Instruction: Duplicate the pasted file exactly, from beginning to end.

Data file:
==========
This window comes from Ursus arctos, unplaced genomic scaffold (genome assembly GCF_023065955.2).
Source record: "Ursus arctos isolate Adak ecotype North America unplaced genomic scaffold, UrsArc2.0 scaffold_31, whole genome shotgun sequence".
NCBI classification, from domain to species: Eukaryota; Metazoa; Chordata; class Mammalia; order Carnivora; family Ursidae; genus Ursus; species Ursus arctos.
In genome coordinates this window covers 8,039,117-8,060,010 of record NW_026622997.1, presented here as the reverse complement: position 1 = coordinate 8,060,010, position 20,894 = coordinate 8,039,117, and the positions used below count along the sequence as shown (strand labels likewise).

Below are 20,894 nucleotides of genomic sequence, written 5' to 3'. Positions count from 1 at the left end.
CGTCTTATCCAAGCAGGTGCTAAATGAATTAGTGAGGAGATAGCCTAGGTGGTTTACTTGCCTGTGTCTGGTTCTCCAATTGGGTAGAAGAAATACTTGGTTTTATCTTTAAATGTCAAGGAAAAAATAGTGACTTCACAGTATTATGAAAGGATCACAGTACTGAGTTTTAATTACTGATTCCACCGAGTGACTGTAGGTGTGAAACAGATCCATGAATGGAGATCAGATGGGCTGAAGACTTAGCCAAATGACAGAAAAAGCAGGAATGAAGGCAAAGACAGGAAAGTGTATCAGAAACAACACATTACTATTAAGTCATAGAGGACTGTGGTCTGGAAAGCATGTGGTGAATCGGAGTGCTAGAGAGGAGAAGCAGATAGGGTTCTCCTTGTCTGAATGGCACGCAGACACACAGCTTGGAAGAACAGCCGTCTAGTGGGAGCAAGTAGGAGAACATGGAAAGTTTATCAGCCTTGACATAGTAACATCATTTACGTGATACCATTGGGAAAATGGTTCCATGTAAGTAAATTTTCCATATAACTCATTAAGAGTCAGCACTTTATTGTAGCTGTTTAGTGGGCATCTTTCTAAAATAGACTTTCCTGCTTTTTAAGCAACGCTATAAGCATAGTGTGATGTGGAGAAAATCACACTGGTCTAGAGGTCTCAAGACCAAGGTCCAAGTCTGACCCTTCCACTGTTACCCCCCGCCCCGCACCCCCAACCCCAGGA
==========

This window comes from Ursus arctos, unplaced genomic scaffold (genome assembly GCF_023065955.2).
Source record: "Ursus arctos isolate Adak ecotype North America unplaced genomic scaffold, UrsArc2.0 scaffold_31, whole genome shotgun sequence".
NCBI classification, from domain to species: Eukaryota; Metazoa; Chordata; class Mammalia; order Carnivora; family Ursidae; genus Ursus; species Ursus arctos.
In genome coordinates this window covers 8,039,117-8,060,010 of record NW_026622997.1, presented here as the reverse complement: position 1 = coordinate 8,060,010, position 20,894 = coordinate 8,039,117, and the positions used below count along the sequence as shown (strand labels likewise).

Below are 20,894 nucleotides of genomic sequence, written 5' to 3'. Positions count from 1 at the left end.
CGTCTTATCCAAGCAGGTGCTAAATGAATTAGTGAGGAGATAGCCTAGGTGGTTTACTTGCCTGTGTCTGGTTCTCCAATTGGGTAGAAGAAATACTTGGTTTTATCTTTAAATGTCAAGGAAAAAATAGTGACTTCACAGTATTATGAAAGGATCACAGTACTGAGTTTTAATTACTGATTCCACCGAGTGACTGTAGGTGTGAAACAGATCCATGAATGGAGATCAGATGGGCTGAAGACTTAGCCAAATGACAGAAAAAGCAGGAATGAAGGCAAAGACAGGAAAGTGTATCAGAAACAACACATTACTATTAAGTCATAGAGGACTGTGGTCTGGAAAGCATGTGGTGAATCGGAGTGCTAGAGAGGAGAAGCAGATAGGGTTCTCCTTGTCTGAATGGCACGCAGACACACAGCTTGGAAGAACAGCCGTCTAGTGGGAGCAAGTAGGAGAACATGGAAAGTTTATCAGCCTTGACATAGTAACATCATTTACGTGATACCATTGGGAAAATGGTTCCATGTAAGTAAATTTTCCATATAACTCATTAAGAGTCAGCACTTTATTGTAGCTGTTTAGTGGGCATCTTTCTAAAATAGACTTTCCTGCTTTTTAAGCAACGCTATAAGCATAGTGTGATGTGGAGAAAATCACACTGGTCTAGAGGTCTCAAGACCAAGGTCCAAGTCTGACCCTTCCACTGTTACCCCCCGCCCCGCACCCCCAACCCCAGGA